Australia about to dump yet another prime minister?

In a previous thread it was established that Australia has a strange record of prime ministers being removed by their own parties at a far greater rate than anywhere else. We appear to be about to confirm that tendency:

Caucus members have been back in their electorates for two months and they have had plenty of time to soak up voters’ feelings. Now that they are returning to Canberra this weekend before the resumption of Parliament next Tuesday, some are admitting, away from the microphones and the cameras, that they cannot see how they can continue to support Gillard as their leader.

We may also be about to establish a record for prime ministers doing a Lazarus.

10 thoughts on “Australia about to dump yet another prime minister?

  1. This problem seems to happen more often with the Labor Party than the Liberal Party.

    I don’t think it is a problem with Australia. John Howard was Prime Minster for a fairly long time.

    Labor cannot get it’s act together. Why is this? Regardless of whether it is Kevin or Julia’s fault. It seems to me that Social Democracy at an existential crisis? Losing Working class voters to the Coalition maybe to the Australia Party, loosing the Left to the Greens. The Labor in Australia is trying to be all things to all people, alienating everyone in the process, and appealing to no one.

    I think that if Labor ditches Julia for Kevin, then they will probably will win another minority government, or we will see a Liberal minority government without an election.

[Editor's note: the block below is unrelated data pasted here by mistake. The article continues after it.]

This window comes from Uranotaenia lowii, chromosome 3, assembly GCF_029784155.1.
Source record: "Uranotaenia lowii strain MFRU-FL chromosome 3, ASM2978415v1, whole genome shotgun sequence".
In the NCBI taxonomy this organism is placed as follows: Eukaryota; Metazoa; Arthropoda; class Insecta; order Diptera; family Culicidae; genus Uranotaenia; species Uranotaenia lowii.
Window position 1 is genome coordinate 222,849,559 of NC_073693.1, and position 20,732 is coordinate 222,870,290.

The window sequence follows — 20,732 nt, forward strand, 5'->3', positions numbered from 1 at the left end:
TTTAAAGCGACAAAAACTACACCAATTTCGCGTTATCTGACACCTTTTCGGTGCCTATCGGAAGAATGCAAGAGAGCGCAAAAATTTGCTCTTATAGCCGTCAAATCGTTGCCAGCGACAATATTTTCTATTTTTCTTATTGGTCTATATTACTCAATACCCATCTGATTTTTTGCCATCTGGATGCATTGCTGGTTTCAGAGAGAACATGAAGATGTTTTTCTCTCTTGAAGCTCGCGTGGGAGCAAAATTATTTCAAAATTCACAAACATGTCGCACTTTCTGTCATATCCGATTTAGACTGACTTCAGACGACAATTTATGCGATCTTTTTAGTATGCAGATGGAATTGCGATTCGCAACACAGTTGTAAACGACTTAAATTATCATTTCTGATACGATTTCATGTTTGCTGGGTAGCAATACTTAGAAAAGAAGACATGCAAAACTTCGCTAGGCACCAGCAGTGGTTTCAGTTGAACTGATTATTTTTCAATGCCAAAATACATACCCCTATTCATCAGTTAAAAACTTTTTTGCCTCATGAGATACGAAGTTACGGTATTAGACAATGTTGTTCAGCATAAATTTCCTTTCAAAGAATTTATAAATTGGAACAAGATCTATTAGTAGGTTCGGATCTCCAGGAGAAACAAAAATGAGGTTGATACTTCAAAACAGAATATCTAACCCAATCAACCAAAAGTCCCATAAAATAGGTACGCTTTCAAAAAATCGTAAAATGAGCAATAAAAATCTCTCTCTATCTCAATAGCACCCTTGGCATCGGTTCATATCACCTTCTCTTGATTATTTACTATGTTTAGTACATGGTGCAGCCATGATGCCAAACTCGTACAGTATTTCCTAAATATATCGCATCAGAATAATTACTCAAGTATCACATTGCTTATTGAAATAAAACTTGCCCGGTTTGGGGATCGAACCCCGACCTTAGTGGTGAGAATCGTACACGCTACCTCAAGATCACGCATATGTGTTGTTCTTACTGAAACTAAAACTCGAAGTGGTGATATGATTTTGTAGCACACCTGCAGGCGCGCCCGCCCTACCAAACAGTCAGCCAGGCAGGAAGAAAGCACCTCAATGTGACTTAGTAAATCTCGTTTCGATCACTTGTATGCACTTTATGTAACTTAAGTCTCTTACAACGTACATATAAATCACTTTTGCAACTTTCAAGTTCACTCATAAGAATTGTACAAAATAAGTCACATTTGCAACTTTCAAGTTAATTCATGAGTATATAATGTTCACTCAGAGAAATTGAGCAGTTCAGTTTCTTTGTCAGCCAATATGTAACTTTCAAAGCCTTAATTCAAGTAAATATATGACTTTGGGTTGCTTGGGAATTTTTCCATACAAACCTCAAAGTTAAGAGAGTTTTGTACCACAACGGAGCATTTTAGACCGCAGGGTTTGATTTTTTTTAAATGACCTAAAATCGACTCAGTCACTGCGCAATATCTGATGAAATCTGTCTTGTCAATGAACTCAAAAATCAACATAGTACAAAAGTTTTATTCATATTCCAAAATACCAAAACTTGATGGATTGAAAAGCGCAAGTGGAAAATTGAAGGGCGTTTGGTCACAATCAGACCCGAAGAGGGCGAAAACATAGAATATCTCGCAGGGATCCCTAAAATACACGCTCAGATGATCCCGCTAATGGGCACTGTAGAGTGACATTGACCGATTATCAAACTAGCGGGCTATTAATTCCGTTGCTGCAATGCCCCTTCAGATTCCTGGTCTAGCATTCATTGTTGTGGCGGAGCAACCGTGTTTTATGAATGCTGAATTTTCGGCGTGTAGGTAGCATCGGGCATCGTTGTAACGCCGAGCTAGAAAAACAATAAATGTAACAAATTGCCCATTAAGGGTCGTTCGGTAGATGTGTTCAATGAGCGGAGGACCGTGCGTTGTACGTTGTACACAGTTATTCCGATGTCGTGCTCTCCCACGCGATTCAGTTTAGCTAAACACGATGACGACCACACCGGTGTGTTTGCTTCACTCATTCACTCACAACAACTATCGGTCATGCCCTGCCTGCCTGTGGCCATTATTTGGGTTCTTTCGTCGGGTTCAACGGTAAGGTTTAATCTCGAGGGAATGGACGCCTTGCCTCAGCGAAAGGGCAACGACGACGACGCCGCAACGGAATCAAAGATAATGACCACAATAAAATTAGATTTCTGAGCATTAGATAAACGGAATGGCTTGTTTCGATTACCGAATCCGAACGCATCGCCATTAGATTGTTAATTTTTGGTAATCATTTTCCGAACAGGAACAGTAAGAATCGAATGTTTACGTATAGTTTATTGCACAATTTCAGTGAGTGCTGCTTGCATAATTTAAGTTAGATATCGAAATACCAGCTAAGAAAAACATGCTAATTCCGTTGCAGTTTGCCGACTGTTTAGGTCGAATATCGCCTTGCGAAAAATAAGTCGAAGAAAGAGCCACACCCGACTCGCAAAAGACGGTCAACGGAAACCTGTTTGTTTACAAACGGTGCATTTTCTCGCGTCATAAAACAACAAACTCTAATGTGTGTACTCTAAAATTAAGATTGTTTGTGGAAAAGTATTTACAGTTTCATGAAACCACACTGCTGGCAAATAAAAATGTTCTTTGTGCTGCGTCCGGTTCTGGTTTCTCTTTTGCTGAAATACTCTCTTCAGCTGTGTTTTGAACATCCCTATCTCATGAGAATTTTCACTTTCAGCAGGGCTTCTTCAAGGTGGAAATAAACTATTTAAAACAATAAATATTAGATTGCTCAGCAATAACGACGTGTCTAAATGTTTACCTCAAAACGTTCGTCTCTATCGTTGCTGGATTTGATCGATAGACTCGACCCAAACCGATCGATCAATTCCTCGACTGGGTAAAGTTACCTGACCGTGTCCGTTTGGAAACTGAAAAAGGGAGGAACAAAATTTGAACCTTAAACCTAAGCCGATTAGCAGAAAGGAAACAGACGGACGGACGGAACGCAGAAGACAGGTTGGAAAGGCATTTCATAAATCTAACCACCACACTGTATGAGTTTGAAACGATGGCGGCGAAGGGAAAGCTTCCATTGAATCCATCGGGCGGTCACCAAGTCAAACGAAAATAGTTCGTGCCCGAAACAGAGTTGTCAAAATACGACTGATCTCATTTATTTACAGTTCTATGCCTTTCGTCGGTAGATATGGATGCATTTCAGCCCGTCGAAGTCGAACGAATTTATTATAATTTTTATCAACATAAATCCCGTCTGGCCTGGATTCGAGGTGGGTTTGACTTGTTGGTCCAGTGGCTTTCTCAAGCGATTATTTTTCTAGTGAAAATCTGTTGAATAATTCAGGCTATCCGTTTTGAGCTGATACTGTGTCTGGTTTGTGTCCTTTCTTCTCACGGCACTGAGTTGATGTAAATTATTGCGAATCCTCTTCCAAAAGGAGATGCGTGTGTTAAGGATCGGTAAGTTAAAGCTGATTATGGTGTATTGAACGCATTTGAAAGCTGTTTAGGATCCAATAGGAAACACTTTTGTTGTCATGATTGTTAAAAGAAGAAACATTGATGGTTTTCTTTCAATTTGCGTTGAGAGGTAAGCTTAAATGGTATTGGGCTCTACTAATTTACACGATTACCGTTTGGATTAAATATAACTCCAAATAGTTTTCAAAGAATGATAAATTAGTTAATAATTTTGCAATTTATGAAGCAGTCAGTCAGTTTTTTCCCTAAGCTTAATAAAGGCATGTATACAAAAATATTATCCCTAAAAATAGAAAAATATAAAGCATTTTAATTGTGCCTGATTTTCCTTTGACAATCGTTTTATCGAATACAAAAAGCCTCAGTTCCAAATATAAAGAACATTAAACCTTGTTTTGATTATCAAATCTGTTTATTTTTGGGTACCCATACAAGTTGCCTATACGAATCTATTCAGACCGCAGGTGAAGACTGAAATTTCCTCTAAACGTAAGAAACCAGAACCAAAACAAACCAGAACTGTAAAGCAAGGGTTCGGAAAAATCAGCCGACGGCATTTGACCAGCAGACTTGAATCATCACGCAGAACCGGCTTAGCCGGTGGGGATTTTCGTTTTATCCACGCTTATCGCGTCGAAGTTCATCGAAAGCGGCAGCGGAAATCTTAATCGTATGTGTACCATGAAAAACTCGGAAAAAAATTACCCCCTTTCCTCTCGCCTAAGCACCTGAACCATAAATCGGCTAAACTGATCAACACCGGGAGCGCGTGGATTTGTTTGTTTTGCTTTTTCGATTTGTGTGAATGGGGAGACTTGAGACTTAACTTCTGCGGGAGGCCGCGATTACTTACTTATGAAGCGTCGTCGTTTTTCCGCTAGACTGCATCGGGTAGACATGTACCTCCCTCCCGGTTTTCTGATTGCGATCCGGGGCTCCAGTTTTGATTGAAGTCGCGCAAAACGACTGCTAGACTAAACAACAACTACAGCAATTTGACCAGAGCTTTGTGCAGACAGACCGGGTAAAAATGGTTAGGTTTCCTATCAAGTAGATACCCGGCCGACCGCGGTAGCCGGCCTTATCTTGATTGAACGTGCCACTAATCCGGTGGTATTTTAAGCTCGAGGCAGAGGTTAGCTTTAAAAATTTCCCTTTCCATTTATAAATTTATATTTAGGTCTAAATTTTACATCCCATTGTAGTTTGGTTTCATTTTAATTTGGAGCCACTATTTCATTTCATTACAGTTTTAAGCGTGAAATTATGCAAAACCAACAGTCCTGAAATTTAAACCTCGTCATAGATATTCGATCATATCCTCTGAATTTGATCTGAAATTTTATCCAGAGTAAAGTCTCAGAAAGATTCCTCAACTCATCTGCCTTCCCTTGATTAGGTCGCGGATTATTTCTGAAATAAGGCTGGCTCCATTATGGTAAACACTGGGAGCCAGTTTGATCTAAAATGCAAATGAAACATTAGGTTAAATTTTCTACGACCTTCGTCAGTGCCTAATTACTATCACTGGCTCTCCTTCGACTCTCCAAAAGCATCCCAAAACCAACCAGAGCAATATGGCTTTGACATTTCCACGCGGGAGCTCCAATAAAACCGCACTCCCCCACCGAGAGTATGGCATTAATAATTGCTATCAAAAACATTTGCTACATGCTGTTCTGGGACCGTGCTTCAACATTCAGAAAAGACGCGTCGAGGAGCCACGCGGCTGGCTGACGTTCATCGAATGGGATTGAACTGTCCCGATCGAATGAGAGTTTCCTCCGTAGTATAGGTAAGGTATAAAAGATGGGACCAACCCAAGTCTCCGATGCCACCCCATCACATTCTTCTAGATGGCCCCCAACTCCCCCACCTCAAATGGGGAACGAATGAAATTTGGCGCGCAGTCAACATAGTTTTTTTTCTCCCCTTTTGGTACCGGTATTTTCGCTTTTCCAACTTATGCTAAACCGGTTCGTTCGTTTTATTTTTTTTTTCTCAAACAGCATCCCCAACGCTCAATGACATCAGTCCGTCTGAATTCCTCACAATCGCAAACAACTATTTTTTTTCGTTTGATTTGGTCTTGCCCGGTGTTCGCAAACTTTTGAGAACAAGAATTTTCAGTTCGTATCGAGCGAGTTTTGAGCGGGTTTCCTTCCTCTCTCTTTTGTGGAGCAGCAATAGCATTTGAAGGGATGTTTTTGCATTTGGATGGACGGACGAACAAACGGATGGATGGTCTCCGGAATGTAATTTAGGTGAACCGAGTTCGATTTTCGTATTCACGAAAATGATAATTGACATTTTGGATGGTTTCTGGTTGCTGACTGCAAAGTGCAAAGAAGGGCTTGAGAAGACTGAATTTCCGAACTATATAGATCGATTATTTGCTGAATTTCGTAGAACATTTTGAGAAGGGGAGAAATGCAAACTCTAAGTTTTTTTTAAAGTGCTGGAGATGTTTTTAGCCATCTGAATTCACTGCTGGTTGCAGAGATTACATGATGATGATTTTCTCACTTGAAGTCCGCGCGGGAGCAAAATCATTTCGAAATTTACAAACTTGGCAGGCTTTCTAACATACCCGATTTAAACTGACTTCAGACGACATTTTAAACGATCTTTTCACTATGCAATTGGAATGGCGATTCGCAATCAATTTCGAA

It looks like Australia is set for another hung parliament?

  2. The polling indicates that the 2pp would shift from 54/46 to the Coalition to 52/48 to Labor on Rudd’s return. So far the ALP has sacked 2 prime ministers and the Liberals have sacked 1.

    Broadly Julia has proved herself an electoral disaster on almost a Rick Perry scale and I suspect the electorate never really forgave her for deposing Rudd who remains the most popular figure in the federal parliament by far.

    How MSS chooses to code a sacking where the previous PM returns to office is a matter for him)

    And as a brief footnote, post-apartheid RSA with one president of 4 sacked by his own party gives us a run for our money.

  3. Perhaps the ALP should re-install Kevin Rudd in order to win, but then go back again to Julia Gillard if after the election they wanted something to actually get done?

    Only six percentage points would switch sides? To me, it seems like a risky wager that this is not inflated by a grass-is-greener effect which would be cancelled out with the turmoil of another succession, and with the heavy fire (Right, Left and factional) instead being turned on Rudd. A bit like fantasy Clinton polling better than real Obama. Not to defend Rick Perry, but he was re-elected three times.

  4. Whether the new leader is Kevin (almost certainly) or someone else, the prospect of Julia ever returning to power is nil. When you inherit a primary vote of 48%, drive it as low as 24% and then claim credit for ‘restoring’ it to 30% it is time to consider alternative careers. The polls show that Rudd’s return would generate an increase of 15% in the Labor primary vote. The movement in the 2PP is less because Rudd would also draw some support from the Greens and independents.